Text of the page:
Barack Obama

China demotes editor after Obama interview: sources

BEIJING (Reuters) - The top editor of a Chinese newspaper that interviewed U.S. President Barack Obama has been demoted, sources said, in a move they described as fallout from Communist Party censors’ anger over its handling of the story.

Xiang Xi, the top editor of the Southern Weekend weekly newspaper who interviewed Obama during his visit to China in mid-November, has been named as “executive” editor-in-chief and placed under a new top editor this week after pressure from the ruling Communist Party’s propaganda department, said three employees of the paper.

They all requested anonymity, saying they feared punishment for speaking about the move, which has also been discussed on Chinese-language Internet sites.

Xiang’s demotion could revive debate in Washington about the impact of Obama’s visit. It underscored the contention between Washington and Beijing over censorship and access during Obama’s visit, when U.S. officials’ pressed for opportunities for him to speak directly to the Chinese public.

“The propaganda department was certainly unhappy about the interview,” said Michael Anti, a Chinese blogger and media commentator based in Beijing who follows censorship.

“Xiang Xi was de facto top editor at the South Weekend and in effective he has been shifted from number one to number two....This could be a way to stave off more pressure from above.”

Anti and one source at the paper said Xiang’s formal title may not have changed, but the appointment of a new superior transferred from a paper, the Southern Daily, more trusted by the Party was a slap for Southern Weekend.

Xiang could not be contacted for comment.

The paper ( is one of China's most popular and combative newspapers, featuring investigative reports on social problems and official corruption and misdeeds.

Like all Chinese media, the Southern Weekend comes under state control and censorship, but it is based in the far southern province of Guangdong, which has gone further than other parts of the country in allowing adventurous reporting.

Obama chose to hold his keynote interview in China with the paper, and not, as many visiting leaders do, tightly controlled state television. (

Reporters at the paper believed Xiang was moved to placate the powerful Party propaganda department, incensed that the interview with Obama was initiated without its approval, said an editor from a magazine who said he was told of the development by senior staff at the paper. He also requested anonymity.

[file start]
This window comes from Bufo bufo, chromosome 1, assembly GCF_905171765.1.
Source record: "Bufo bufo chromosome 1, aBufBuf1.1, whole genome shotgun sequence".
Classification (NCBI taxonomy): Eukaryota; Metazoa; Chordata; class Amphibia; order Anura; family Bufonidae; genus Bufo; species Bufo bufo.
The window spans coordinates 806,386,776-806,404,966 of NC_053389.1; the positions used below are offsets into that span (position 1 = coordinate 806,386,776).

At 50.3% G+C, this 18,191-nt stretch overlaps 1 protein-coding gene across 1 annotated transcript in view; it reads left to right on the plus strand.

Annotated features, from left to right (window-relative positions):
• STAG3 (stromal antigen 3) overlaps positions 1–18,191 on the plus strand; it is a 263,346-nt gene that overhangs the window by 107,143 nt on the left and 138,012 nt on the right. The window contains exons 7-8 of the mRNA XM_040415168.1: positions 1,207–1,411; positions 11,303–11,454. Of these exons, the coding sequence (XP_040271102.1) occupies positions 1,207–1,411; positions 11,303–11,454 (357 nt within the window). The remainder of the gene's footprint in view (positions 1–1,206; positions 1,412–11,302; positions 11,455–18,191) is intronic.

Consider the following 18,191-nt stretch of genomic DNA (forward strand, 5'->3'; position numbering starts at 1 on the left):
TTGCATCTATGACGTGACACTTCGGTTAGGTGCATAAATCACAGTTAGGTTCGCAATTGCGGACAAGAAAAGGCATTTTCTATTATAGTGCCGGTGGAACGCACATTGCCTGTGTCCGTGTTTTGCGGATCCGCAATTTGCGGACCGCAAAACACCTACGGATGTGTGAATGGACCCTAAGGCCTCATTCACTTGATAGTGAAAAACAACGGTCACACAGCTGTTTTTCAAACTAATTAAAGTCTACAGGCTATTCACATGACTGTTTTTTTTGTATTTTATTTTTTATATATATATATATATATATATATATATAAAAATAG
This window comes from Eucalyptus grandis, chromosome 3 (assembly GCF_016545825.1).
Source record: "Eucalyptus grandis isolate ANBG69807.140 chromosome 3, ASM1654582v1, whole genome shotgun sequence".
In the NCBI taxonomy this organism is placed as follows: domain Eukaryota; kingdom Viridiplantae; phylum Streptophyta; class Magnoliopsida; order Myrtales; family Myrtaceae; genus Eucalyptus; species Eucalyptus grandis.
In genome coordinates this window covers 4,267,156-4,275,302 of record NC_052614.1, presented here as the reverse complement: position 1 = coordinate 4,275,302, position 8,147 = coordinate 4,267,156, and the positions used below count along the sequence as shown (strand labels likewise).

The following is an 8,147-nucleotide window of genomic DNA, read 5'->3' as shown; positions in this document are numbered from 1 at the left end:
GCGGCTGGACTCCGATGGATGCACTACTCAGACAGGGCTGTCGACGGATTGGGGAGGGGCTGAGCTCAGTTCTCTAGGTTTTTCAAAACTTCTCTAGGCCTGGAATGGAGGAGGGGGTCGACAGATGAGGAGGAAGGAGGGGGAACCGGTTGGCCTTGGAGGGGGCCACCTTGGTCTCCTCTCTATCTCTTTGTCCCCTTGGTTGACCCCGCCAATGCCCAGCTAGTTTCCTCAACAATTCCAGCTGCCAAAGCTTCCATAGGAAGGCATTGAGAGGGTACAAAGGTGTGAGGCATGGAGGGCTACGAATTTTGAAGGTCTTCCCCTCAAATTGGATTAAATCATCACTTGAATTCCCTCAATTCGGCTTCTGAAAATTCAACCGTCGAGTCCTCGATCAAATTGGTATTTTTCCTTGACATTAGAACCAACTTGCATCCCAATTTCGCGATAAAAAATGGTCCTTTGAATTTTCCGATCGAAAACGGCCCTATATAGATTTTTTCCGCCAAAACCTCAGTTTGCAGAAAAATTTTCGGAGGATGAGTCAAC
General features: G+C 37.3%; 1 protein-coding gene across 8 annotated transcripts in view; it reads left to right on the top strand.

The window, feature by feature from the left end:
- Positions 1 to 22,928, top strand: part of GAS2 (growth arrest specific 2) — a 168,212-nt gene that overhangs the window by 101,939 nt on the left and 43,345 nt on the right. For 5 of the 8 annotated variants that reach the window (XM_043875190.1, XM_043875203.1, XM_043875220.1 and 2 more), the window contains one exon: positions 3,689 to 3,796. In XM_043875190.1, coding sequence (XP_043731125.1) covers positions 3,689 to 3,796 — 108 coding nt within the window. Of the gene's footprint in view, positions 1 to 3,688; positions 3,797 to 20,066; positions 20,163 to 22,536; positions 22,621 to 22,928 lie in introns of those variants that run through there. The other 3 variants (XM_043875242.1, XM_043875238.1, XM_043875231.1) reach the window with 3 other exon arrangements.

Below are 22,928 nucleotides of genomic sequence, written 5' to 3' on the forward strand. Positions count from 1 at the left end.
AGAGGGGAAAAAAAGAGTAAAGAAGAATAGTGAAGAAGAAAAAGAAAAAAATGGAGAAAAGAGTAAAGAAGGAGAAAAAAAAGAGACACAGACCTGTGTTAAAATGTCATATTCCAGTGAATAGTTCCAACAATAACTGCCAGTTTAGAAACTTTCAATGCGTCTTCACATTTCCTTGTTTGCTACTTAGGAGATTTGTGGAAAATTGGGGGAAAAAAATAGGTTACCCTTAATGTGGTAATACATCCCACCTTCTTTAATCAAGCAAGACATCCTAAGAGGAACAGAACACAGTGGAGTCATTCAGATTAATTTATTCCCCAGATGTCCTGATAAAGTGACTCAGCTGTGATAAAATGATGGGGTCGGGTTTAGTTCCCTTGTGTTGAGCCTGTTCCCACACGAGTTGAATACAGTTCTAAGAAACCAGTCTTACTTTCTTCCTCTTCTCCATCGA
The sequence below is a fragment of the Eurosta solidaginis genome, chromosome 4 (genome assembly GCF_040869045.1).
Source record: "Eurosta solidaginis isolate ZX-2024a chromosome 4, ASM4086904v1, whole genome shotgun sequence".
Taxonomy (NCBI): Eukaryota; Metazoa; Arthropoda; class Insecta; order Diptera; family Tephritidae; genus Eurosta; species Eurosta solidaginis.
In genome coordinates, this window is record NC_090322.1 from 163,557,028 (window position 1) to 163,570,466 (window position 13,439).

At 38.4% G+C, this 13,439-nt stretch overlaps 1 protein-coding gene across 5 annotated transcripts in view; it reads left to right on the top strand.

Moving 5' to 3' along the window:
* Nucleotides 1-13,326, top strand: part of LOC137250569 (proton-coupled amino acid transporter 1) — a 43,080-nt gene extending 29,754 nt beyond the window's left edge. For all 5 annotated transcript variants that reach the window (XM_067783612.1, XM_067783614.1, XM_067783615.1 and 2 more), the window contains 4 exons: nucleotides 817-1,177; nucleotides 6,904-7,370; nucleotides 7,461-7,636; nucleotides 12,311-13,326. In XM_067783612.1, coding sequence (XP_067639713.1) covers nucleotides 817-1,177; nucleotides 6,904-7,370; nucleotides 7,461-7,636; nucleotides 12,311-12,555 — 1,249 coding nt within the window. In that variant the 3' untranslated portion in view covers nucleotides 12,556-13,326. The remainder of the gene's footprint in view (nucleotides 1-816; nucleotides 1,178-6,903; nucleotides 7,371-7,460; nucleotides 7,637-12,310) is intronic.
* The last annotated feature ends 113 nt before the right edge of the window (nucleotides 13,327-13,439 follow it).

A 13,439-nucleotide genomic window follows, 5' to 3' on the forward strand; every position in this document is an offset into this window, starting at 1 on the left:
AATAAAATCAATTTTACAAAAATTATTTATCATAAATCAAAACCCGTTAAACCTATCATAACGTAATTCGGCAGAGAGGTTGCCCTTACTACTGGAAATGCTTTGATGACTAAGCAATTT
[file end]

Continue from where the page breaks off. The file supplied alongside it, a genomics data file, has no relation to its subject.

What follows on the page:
The interview had been requested by the White House and approved by China’s Ministry of Foreign Affairs, which then went directly to the paper to arrange it, he said.

But when propaganda department officials learned about the planned interview they criticized the paper, took a heavy hand in restricting questions and slashed the transcript approved for publication hours before it went to press, said the editor from another publication.

Only a brief, bland selection appeared on November 19, and other Chinese media were told by censors not to republish even that, said the editor and a reporter at another Chinese paper.

But Southern Weekend editors gave over both the bottom halves of the two pages on which the cut interview appeared to ads for the paper featuring conspicuously large fields of blank space -- a gesture some readers saw as a hint of censorship.

“Everyone in the Chinese media knows about the tradition of opening a blank window (kai tian chuang), leaving a big blank space on a page to indicate that something has been censored,” said the editor from another publication. “Whether that was the intention of the ad, it was certainly read that way.”

The tradition of “opening a blank window” to protest against censorship was used by the Communist Party-controlled press and other opponents of authoritarian Nationalist rule in China before 1949 and has continued sporadically under Communist Party rule.

The editor from the other publication said censors also told the Southern Weekend not to print a picture of a note that Obama wrote for the paper, speaking of the importance of a free press.

Richard Buangan, a spokesman for the U.S. Embassy in Beijing, said the White House had requested that the Southern Weekend interview Obama, but could give no more details.

During his visit to China, Obama prodded the host government on censorship and human rights. But Beijing showed no signs of giving ground, and did not allow questions from reporters during the joint press appearance by Obama and President Hu Jintao.

The U.S. President also held a “townhall” meeting with students in Shanghai, which U.S. officials pressed to be broadcast live nationwide. [ID:nPEK108931] In the end, however, Chinese officials restricted live television viewing to Shanghai itself.

Editing by Ken Wills and Alex Richardson